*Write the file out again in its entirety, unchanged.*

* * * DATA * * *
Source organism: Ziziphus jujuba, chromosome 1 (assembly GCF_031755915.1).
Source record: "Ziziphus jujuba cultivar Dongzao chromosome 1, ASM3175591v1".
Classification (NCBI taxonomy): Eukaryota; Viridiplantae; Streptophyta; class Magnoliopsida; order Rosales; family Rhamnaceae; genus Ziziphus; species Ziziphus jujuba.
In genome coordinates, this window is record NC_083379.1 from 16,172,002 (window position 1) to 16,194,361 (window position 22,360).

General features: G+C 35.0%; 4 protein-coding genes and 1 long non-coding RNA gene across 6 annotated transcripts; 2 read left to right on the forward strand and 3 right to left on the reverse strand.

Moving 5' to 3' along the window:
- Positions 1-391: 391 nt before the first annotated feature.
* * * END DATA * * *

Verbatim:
Source organism: Ziziphus jujuba, chromosome 1 (assembly GCF_031755915.1).
Source record: "Ziziphus jujuba cultivar Dongzao chromosome 1, ASM3175591v1".
Classification (NCBI taxonomy): Eukaryota; Viridiplantae; Streptophyta; class Magnoliopsida; order Rosales; family Rhamnaceae; genus Ziziphus; species Ziziphus jujuba.
In genome coordinates, this window is record NC_083379.1 from 16,172,002 (window position 1) to 16,194,361 (window position 22,360).

General features: G+C 35.0%; 4 protein-coding genes and 1 long non-coding RNA gene across 6 annotated transcripts; 2 read left to right on the forward strand and 3 right to left on the reverse strand.

Moving 5' to 3' along the window:
- Positions 1-391: 391 nt before the first annotated feature.